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Personal Protective Equipment (PPE)

Personal Protective Equipment PPE

What is personal protective equipment?

Personal protective equipment, commonly referred to as "PPE", is equipment worn to minimize exposure to hazards that cause serious workplace injuries and illnesses. These injuries and illnesses may result from contact with chemical, radiological, physical, electrical, mechanical, or other workplace hazards. Personal protective equipment may include items such as gloves, safety glasses and shoes, earplugs or muffs, hard hats, respirators, or coveralls, vests and full body suits.

What can be done to ensure proper use of personal protective equipment?

All personal protective equipment should be safely designed and constructed, and should be maintained in a clean and reliable fashion. It should fit comfortably, encouraging worker use. If the personal protective equipment does not fit properly, it can make the difference between being safely covered or dangerously exposed. When engineering, work practice, and administrative controls are not feasible or do not provide sufficient protection, employers must provide personal protective equipment to their workers and ensure its proper use. Employers are also required to train each worker required to use personal protective equipment to know:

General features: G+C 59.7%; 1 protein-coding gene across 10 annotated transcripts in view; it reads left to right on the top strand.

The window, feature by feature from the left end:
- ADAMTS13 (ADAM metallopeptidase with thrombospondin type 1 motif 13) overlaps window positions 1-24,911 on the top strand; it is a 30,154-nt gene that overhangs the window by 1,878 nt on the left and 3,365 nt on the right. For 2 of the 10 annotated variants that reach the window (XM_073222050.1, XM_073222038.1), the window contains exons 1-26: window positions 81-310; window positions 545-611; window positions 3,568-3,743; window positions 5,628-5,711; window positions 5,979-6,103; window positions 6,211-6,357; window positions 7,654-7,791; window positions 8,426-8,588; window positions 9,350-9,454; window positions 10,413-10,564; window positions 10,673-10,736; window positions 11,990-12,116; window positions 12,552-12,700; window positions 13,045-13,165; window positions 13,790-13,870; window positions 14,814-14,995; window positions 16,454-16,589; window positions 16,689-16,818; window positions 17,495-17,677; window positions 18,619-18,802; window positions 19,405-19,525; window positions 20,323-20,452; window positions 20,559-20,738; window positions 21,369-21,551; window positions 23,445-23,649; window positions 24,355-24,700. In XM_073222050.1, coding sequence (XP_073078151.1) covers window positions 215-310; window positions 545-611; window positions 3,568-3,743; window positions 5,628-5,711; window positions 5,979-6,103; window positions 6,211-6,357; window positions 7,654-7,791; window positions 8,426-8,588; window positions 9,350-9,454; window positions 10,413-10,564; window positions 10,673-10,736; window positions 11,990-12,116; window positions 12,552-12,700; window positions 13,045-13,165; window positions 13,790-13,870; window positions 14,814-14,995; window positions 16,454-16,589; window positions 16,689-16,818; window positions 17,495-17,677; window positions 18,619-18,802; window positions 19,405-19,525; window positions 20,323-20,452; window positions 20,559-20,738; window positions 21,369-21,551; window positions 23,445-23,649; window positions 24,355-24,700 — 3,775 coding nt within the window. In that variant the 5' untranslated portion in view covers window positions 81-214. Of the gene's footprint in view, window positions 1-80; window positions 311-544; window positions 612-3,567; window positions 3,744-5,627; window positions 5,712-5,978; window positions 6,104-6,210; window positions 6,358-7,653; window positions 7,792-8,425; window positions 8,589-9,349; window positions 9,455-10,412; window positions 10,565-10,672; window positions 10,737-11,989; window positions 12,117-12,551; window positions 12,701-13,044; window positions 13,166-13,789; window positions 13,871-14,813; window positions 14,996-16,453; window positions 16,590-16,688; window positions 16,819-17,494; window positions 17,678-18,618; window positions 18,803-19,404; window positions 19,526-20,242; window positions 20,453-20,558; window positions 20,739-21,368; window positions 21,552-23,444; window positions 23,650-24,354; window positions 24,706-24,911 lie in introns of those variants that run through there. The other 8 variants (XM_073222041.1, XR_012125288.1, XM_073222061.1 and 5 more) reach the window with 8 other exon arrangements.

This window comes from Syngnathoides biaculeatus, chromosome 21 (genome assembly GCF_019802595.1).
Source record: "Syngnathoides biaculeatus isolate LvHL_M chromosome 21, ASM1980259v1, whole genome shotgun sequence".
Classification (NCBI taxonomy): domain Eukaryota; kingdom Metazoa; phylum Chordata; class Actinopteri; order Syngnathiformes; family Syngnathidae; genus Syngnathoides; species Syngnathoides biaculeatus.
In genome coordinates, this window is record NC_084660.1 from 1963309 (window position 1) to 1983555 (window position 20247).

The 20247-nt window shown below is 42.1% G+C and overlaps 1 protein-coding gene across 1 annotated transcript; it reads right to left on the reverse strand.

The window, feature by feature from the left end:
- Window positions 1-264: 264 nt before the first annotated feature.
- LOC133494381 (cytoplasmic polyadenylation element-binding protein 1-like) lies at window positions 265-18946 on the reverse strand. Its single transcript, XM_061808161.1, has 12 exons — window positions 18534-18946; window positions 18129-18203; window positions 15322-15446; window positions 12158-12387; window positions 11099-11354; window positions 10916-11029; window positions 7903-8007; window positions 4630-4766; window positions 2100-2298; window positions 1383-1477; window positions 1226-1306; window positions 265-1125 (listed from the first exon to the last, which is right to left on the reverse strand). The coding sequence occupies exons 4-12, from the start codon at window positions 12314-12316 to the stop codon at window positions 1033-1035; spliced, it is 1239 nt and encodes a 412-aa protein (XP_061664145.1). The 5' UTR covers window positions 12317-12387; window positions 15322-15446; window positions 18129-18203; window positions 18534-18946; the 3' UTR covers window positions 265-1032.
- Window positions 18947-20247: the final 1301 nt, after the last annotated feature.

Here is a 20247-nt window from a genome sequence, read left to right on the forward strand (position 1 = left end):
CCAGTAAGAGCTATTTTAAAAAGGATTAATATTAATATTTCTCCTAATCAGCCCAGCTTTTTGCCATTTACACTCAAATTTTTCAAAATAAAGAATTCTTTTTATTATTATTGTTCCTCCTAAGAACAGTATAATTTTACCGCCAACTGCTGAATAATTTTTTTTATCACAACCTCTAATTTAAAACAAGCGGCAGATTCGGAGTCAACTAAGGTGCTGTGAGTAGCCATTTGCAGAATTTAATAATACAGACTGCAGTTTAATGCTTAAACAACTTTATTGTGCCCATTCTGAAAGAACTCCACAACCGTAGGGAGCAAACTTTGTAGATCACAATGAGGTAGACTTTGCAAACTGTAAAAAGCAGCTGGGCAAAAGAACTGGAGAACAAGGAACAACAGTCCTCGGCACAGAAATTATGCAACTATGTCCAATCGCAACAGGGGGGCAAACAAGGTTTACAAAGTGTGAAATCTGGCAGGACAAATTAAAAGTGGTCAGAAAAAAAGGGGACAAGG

• When it is necessary
  • What kind is necessary
  • How to properly put it on, adjust, wear and take it off
  • The limitations of the equipment
  • Proper care, maintenance, useful life, and disposal of the equipment

If PPE is to be used, a PPE program should be implemented. This program should address the hazards present; the selection, maintenance, and use of PPE; the training of employees; and monitoring of the program to ensure its ongoing effectiveness.

Standards

Personal protective equipment is addressed in specific OSHA standards for general industry, maritime and construction. OSHA requires that many categories of personal protective equipment meet or be equivalent to standards developed by the American National Standards Institute (ANSI). This section highlights OSHA standards and documents related to personal protective equipment.

OSHA Standards